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Crotalus last won the day on March 5 2019

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About Crotalus

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  1. He went to Cal State Fresno. I think it took him a couple of years to get academically qualified and then couldn't stay eligible so only wrestled one year D1. 2000 was the only year I attended NCAAs. It was in St. Louis and he was a Missouri legend (4x state champ and teched or pinned everyone his last 3 years and a bunch of cadet/junior freestyle titles) so I paid attention to all his matches. Rumor was he barely weighed 120 lbs, if that. I've stood next to him and he is maybe 5 ft. Very undersized but had a crazy good arm spin. His semifinal match is on youtube and is worth a watch despite the awful quality. The size difference is not something you see often at 125 lbs. Unfortunately his 3rd place match against Jody Strittmatter (Iowa) is not, but he lost 11-2. If I remember correctly, Strittmatter spent most of the match on top turning TJ. He could do nothing from bottom. He wrestled freestyle for years after, but not sure of any results.
  2. TJ Hill. Severely undersized but managed to get 4th in the one year he wrestled D1. (He could take down anyone in the country, but his struggles on bottom did cost him in his two losses at the NCAA tournament.)
  3. Almost looked like a folkstyle match with the power halfs and cradle.
  4. Why do you say that? Americans are much better standing than on top or defending on bottom. And we are often (though not always) in better condition than our opponents, so giving the opponent less time to potentially rest on top or bottom would seem beneficial.
  5. There's no point in trying to get away on bottom. You're not rewarded and you expose yourself to a potential turn. With the current rules the top man doesn't get a whole lot of time to work, so if you just keep solid position and fight off one attempt at a turn the ref will put you back on your feet. So a lot of risk and zero reward (unless you get a reversal which is more likely to happen from fighting a turn anyways). Even if there was an escape point the risk is way higher than the reward when you will be back on your feet in <15 seconds anyways.
  6. Thanks. That's a great list. It all depends on what the criteria is. Do you factor in winning percentage, average placement, longevity, etc.? Regardless, John Smith can make a claim to be among those. I agree that Karelin doesn't count, he's obviously #1 in GR. If you throw in Yarigan because he cut is competitive career short to coach, you could use that same rational for John Smith. He could have likely added some more hardware had he decided to compete longer. At worst he'd be 11 and it would not be hard to argue him up a few places for going 6 for 6.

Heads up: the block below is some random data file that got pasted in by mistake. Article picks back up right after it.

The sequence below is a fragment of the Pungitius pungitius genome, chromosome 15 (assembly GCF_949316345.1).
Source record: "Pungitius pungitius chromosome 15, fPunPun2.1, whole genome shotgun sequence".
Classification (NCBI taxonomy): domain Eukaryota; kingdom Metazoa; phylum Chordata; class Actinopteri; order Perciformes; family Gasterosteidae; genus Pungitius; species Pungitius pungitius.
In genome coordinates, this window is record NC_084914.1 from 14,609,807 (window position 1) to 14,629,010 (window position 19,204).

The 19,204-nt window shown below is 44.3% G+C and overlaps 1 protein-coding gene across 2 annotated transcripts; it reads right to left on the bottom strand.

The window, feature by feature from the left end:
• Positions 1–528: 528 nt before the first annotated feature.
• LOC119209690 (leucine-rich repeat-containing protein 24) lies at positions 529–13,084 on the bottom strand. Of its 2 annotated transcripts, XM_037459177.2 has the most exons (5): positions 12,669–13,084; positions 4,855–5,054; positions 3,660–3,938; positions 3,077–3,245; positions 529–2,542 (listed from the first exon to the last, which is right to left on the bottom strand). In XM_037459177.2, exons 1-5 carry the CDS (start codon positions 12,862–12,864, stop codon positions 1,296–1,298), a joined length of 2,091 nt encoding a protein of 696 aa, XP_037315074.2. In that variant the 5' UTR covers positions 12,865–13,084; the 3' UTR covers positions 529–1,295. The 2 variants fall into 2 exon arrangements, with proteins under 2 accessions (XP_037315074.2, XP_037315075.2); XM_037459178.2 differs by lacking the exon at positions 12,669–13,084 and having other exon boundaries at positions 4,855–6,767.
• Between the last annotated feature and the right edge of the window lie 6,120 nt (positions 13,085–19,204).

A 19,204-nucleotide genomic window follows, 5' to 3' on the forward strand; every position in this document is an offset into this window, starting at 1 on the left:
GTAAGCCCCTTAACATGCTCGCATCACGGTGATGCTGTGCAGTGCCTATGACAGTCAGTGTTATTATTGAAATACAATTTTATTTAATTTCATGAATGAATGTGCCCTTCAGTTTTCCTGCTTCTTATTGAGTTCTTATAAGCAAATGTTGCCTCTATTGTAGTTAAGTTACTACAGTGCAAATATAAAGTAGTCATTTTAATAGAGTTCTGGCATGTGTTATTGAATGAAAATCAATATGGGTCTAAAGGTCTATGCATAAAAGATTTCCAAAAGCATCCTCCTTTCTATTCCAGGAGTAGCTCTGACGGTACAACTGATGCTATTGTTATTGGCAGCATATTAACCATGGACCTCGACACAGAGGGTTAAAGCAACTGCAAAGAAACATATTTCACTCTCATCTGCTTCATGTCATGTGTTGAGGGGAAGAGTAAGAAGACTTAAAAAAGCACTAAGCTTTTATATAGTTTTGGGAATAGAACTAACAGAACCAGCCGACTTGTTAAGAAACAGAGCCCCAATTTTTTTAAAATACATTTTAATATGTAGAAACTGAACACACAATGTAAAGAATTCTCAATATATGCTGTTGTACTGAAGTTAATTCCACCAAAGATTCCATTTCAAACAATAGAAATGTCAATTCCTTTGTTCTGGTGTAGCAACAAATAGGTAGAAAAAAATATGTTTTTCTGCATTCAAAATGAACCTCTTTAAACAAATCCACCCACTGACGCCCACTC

7. I would like to see your list of 10 guys that you would put above 6 straight world/Olympic gold medals.
  8. Since we're talking about fat wrestlers, let's pick on the big boys. I wonder what the biggest gap between the weight they certified at and their MWC? It looks like there are at least some heavies that qualified for 165, but you can't tell what their actual weight is.
  9. He didn't follow the bar back down. It's a shame, would have been a nice lift.
  10. It's the deepest weight in the world and we've not performed well on the world stage in quite along time, let alone the Olympics when the weight will be even deeper. I know our guys can beat the best in the world on the right day, but those days don't seem to be during Worlds/Olympics, let alone making a run through multiple top competitors in a row. I think JO is currently our best but don't think he can make a sustained run without a mental lapse that costs him a match and I think Yianni is the future because he has such a great feel for international wrestling, but I don't think he's there yet. And Zain is rock solid, but don't think he has the feel for freestyle, though he has improved in the regard. But I also don't expect this weight to go one and done. Again, I'd love to be wrong but if I were a betting man, I would not lay my money down on the US placing at 65. Regardless, I don't see this weight as falling under the " could make the finals or be out after the first round" category I was initially referring to.
  11. Well, literally speaking, sure. But we have medal favorites at 3 weights (regardless of who makes the team at 74 and 97) that would be shocking to be one and done. I don't currently see any of our 65 kg placing without a hell of a lucky draw, let alone making the finals (I would love to be wrong about that). And 125 kg is bronze at best, no matter what. I think 57 kg is the most up in the air because I think we have gold medal potential, but there is a lot of parity in the weight, both in the US and across the world. So neither one and done or making the finals would shock me.
  12. To be fair, their "longest match ever" was really entertaining despite the lack of scoring. Because they were actually trying to score. But their matches since then have been some of, if not the most painfully boring matches I've ever seen. Agreed. We are very deep at 57. Of course, so is the rest of the world. Regardless of who makes the team (whenever we have one again) could make the finals or be out after the first round, depending on the draw.
  13. Any of these guys could make the team. I think Lee and Fix are our best options here. I think Lee is the most talented, but he is also the smallest, and there is a theory out there that he gasses late in matches. Wrestling bigger guys will wear you out faster. That said, we didn't see any signs of gassing the last time he wrestled freestyle. I would love to see any of these possible match ups except Fix/Suriano. I hope we never see those two wrestle each other ever again.
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